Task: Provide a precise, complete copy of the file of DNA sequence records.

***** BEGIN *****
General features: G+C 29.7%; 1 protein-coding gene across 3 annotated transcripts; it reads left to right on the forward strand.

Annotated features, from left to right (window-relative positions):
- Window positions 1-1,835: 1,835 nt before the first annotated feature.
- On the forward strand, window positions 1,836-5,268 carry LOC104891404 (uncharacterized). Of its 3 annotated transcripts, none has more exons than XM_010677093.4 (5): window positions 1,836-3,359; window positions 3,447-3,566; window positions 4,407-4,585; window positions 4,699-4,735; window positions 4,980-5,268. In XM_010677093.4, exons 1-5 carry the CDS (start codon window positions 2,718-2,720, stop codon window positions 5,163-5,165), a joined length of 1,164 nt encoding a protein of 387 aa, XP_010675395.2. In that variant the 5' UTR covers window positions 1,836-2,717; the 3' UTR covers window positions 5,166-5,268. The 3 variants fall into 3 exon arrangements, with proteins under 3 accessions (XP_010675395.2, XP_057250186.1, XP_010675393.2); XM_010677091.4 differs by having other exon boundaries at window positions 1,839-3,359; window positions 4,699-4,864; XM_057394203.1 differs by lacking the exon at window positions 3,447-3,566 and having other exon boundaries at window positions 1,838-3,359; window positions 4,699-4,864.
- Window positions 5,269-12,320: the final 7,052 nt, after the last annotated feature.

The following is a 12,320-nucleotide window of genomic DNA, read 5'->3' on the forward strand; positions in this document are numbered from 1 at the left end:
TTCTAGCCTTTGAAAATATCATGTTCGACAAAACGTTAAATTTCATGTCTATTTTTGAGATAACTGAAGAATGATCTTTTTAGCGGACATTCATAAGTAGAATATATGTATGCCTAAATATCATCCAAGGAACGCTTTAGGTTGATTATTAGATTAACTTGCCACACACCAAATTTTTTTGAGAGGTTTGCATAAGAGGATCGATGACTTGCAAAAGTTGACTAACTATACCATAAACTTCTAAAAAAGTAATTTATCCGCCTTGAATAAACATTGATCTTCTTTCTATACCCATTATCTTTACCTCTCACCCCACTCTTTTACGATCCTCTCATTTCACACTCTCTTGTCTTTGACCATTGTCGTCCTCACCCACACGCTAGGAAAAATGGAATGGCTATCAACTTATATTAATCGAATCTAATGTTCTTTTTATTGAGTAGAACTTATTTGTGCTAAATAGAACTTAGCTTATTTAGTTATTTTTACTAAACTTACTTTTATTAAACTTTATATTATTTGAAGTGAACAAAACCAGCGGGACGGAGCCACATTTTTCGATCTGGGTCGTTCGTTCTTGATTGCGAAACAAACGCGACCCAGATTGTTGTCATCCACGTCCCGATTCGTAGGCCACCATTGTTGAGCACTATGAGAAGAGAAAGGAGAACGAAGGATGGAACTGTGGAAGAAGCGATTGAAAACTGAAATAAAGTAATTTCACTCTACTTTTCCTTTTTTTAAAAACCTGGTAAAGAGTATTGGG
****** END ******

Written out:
General features: G+C 29.7%; 1 protein-coding gene across 3 annotated transcripts; it reads left to right on the forward strand.

Annotated features, from left to right (window-relative positions):
- Window positions 1-1,835: 1,835 nt before the first annotated feature.
- On the forward strand, window positions 1,836-5,268 carry LOC104891404 (uncharacterized). Of its 3 annotated transcripts, none has more exons than XM_010677093.4 (5): window positions 1,836-3,359; window positions 3,447-3,566; window positions 4,407-4,585; window positions 4,699-4,735; window positions 4,980-5,268. In XM_010677093.4, exons 1-5 carry the CDS (start codon window positions 2,718-2,720, stop codon window positions 5,163-5,165), a joined length of 1,164 nt encoding a protein of 387 aa, XP_010675395.2. In that variant the 5' UTR covers window positions 1,836-2,717; the 3' UTR covers window positions 5,166-5,268. The 3 variants fall into 3 exon arrangements, with proteins under 3 accessions (XP_010675395.2, XP_057250186.1, XP_010675393.2); XM_010677091.4 differs by having other exon boundaries at window positions 1,839-3,359; window positions 4,699-4,864; XM_057394203.1 differs by lacking the exon at window positions 3,447-3,566 and having other exon boundaries at window positions 1,838-3,359; window positions 4,699-4,864.
- Window positions 5,269-12,320: the final 7,052 nt, after the last annotated feature.

The following is a 12,320-nucleotide window of genomic DNA, read 5'->3' on the forward strand; positions in this document are numbered from 1 at the left end:
TTCTAGCCTTTGAAAATATCATGTTCGACAAAACGTTAAATTTCATGTCTATTTTTGAGATAACTGAAGAATGATCTTTTTAGCGGACATTCATAAGTAGAATATATGTATGCCTAAATATCATCCAAGGAACGCTTTAGGTTGATTATTAGATTAACTTGCCACACACCAAATTTTTTTGAGAGGTTTGCATAAGAGGATCGATGACTTGCAAAAGTTGACTAACTATACCATAAACTTCTAAAAAAGTAATTTATCCGCCTTGAATAAACATTGATCTTCTTTCTATACCCATTATCTTTACCTCTCACCCCACTCTTTTACGATCCTCTCATTTCACACTCTCTTGTCTTTGACCATTGTCGTCCTCACCCACACGCTAGGAAAAATGGAATGGCTATCAACTTATATTAATCGAATCTAATGTTCTTTTTATTGAGTAGAACTTATTTGTGCTAAATAGAACTTAGCTTATTTAGTTATTTTTACTAAACTTACTTTTATTAAACTTTATATTATTTGAAGTGAACAAAACCAGCGGGACGGAGCCACATTTTTCGATCTGGGTCGTTCGTTCTTGATTGCGAAACAAACGCGACCCAGATTGTTGTCATCCACGTCCCGATTCGTAGGCCACCATTGTTGAGCACTATGAGAAGAGAAAGGAGAACGAAGGATGGAACTGTGGAAGAAGCGATTGAAAACTGAAATAAAGTAATTTCACTCTACTTTTCCTTTTTTTAAAAACCTGGTAAAGAGTATTGGG